Male infertility: A Hindrance to Sexuality?

Male infertility: A Hindrance to Sexuality?


Many persons who are assigned male at birth (AMAB) suffer from infertility. Fortunately, if you experience male infertility, you may still be able to conceive a biological kid with your spouse. It may affect either a guy or a woman. Male infertility refers to an issue with a man’s reproductive system. It indicates you are unable to start a pregnancy with your female companion.

What is male infertility?

Male and female persons can also experience infertility. Male infertility is a disorder that affects persons who are born male and interferes with their reproductive system’s capacity to procreate a female.

Male infertility occurs when you have had unprotected sexual intercourse for more than a year and your AFAB partner does not become pregnant. Our healthcare providers will make every effort to determine the cause of your male infertility. We will collaborate with you to personalize therapies and make conception a reality.

Male fertility is influenced by a variety of factors, including overall health and lifestyle. Sometimes no reason can be established. Male infertility, despite its hurdles, is not a lifelong illness, and with the right diagnosis and treatment, many men can become fathers.

How Does Male Fertility Typically Work?

Male fertility is a difficult process that requires many different areas to work well. Here’s how male fertility usually works:

  • Sperm production (spermatogenesis):

This process begins in the testicles. Seminiferous tubules are coiled tubes that form the testicles. These tubules are responsible for the production of immature sperm cells. These cells mature into sperm in about two to three months.

  • Sperm Maturity:

When sperm are produced, they travel to the epididymis, a tube at the rear of each testicle. Over the course of a few weeks, the sperm mature and gain the ability to move autonomously, allowing them to discover and fertilize an egg.

Sperm Transfer:

The epididymis stores mature sperm until ED & PE occur. During ejaculation, sperm combines with fluid from the prostate and seminal vesicles to form semen, which is subsequently ejected by the penis.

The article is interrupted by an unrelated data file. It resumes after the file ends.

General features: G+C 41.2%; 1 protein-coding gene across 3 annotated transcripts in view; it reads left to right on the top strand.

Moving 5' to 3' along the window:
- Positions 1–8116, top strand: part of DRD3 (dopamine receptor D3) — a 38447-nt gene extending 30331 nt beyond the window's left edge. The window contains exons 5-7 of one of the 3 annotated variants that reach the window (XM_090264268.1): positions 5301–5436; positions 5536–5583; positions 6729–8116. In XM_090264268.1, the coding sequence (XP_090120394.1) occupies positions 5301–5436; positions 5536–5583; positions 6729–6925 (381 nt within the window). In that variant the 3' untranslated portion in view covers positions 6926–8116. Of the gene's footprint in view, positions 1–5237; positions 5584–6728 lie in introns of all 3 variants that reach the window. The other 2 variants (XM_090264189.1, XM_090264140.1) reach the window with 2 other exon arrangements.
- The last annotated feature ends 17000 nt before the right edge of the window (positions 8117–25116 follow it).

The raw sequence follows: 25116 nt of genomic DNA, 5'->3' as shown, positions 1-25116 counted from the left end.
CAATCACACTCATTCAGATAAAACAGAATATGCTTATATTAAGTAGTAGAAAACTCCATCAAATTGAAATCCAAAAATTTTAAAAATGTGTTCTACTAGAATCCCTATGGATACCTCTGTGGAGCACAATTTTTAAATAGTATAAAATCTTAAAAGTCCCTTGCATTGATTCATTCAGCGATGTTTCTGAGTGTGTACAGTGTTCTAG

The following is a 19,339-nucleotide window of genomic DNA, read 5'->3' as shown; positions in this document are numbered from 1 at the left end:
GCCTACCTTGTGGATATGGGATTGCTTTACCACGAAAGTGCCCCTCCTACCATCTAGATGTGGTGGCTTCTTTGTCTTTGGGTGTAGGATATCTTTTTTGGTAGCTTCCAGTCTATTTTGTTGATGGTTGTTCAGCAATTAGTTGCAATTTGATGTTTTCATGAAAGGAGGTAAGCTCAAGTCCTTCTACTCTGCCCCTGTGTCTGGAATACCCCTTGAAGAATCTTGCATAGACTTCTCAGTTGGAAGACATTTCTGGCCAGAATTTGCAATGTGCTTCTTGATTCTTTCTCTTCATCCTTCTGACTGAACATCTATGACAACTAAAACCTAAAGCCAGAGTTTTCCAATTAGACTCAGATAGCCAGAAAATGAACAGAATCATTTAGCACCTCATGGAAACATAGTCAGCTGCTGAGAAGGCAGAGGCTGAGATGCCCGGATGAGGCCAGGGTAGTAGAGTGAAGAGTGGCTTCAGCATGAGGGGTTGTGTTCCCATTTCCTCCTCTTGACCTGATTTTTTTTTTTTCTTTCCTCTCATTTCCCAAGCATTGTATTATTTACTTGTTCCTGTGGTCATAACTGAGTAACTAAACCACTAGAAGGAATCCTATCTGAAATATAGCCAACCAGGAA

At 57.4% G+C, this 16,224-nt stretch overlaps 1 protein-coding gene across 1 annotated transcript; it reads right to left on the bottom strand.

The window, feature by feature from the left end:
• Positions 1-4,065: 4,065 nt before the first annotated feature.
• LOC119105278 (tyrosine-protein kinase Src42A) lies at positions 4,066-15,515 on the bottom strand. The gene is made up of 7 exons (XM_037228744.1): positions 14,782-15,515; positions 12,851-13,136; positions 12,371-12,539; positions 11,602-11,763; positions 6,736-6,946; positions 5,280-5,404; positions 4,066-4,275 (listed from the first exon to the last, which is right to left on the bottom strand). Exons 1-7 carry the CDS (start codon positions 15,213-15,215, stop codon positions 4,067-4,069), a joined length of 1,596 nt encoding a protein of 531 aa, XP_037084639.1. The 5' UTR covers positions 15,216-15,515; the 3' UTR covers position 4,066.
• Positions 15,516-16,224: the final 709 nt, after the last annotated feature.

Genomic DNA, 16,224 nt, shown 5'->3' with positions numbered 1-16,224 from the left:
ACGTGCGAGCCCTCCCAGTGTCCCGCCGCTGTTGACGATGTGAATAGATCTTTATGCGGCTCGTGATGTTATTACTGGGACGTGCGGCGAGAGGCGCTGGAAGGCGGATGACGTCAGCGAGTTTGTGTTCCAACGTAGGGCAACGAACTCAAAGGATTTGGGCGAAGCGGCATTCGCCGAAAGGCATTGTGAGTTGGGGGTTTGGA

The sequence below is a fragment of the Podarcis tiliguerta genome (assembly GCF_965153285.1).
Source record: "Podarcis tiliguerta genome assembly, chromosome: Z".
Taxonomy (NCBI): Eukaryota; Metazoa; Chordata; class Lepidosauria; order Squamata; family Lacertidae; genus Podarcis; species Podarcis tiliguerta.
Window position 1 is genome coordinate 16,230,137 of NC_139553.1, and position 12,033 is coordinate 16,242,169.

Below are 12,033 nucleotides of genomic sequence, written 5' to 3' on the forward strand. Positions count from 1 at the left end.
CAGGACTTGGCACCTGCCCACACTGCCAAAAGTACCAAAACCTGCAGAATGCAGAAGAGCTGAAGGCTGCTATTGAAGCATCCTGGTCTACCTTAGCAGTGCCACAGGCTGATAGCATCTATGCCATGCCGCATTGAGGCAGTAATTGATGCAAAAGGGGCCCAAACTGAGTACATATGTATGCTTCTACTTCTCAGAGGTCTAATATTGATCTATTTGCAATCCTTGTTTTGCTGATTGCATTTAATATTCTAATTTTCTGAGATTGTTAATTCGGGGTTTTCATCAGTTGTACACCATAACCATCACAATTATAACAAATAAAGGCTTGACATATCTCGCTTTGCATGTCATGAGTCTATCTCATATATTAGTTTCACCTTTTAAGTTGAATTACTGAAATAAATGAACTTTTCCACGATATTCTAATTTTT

To conceive, at least one sperm must travel up the female partner’s reproductive tract, from the vagina through the cervix and uterus to the fallopian tube, where it can fertilize an egg if one is present. The entire process depends on each stage working correctly: producing enough healthy, mature sperm and successfully delivering these sperm to the female partner’s egg.

Blood tests

Your doctor may recommend that you undergo some blood tests. We can discover a lot from a blood sample, such as whether you have a hormone imbalance (low testosterone). If you do, this may indicate that you have a low sperm count. Perhaps it can explain why you’re having trouble maintaining or obtaining an erection (erectile dysfunction).

Analysis of sperm and menstruum

Another useful test is sperm analysis, which shows how much sperm you can produce, what shape they are, and how effectively they swim. Knowing all of this allows us to determine what type of treatment would be most effective. Your provider can also perform additional sperm-related tests if they believe it is important to delve deeper into how your body produces sperm and semen.

What are the indicators of unhealthy sperm?

The failure to have an organic child is the essential pointer of male fruitlessness. However, male infertility can cause a variety of psychological and emotional problems, such as feelings of:

Male infertility is sometimes connected with decreased testosterone production from the testicles. Tiredness, impotence, melancholy, weight loss, and apathy are all possible symptoms in this scenario. If you or your spouse are experiencing these symptoms, speak with a male infertility specialist or a reproductive endocrinologist.

What is the reason for male infertility?

Sperm issues include deformed sperm, a low sperm count, and the lack of sperm in your sperm (azoospermia).